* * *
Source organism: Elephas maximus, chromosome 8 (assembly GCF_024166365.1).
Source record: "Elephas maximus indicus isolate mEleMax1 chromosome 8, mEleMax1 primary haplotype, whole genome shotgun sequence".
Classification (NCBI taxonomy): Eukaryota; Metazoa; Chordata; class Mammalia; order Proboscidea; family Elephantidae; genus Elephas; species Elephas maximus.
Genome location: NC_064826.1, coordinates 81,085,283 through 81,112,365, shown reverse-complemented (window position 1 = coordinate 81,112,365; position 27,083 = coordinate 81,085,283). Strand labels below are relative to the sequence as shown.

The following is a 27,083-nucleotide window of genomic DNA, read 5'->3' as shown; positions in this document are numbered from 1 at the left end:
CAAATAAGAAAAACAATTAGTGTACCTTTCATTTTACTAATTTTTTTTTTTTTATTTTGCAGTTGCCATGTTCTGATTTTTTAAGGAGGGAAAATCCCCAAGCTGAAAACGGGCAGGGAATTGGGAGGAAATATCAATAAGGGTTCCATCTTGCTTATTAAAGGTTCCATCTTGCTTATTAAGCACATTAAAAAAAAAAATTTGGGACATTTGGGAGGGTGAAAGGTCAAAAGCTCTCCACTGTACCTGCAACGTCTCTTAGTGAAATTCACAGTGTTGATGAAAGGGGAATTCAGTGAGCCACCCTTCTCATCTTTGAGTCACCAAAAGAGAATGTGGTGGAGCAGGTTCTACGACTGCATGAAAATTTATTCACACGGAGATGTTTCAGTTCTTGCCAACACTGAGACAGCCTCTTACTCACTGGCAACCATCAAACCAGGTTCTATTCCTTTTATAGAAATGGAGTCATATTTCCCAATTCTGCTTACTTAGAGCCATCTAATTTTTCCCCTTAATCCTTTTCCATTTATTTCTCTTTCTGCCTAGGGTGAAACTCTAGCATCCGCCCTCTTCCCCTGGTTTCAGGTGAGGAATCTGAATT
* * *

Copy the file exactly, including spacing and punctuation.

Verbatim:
Source organism: Elephas maximus, chromosome 8 (assembly GCF_024166365.1).
Source record: "Elephas maximus indicus isolate mEleMax1 chromosome 8, mEleMax1 primary haplotype, whole genome shotgun sequence".
Classification (NCBI taxonomy): Eukaryota; Metazoa; Chordata; class Mammalia; order Proboscidea; family Elephantidae; genus Elephas; species Elephas maximus.
Genome location: NC_064826.1, coordinates 81,085,283 through 81,112,365, shown reverse-complemented (window position 1 = coordinate 81,112,365; position 27,083 = coordinate 81,085,283). Strand labels below are relative to the sequence as shown.

The following is a 27,083-nucleotide window of genomic DNA, read 5'->3' as shown; positions in this document are numbered from 1 at the left end:
CAAATAAGAAAAACAATTAGTGTACCTTTCATTTTACTAATTTTTTTTTTTTTATTTTGCAGTTGCCATGTTCTGATTTTTTAAGGAGGGAAAATCCCCAAGCTGAAAACGGGCAGGGAATTGGGAGGAAATATCAATAAGGGTTCCATCTTGCTTATTAAAGGTTCCATCTTGCTTATTAAGCACATTAAAAAAAAAAATTTGGGACATTTGGGAGGGTGAAAGGTCAAAAGCTCTCCACTGTACCTGCAACGTCTCTTAGTGAAATTCACAGTGTTGATGAAAGGGGAATTCAGTGAGCCACCCTTCTCATCTTTGAGTCACCAAAAGAGAATGTGGTGGAGCAGGTTCTACGACTGCATGAAAATTTATTCACACGGAGATGTTTCAGTTCTTGCCAACACTGAGACAGCCTCTTACTCACTGGCAACCATCAAACCAGGTTCTATTCCTTTTATAGAAATGGAGTCATATTTCCCAATTCTGCTTACTTAGAGCCATCTAATTTTTCCCCTTAATCCTTTTCCATTTATTTCTCTTTCTGCCTAGGGTGAAACTCTAGCATCCGCCCTCTTCCCCTGGTTTCAGGTGAGGAATCTGAATT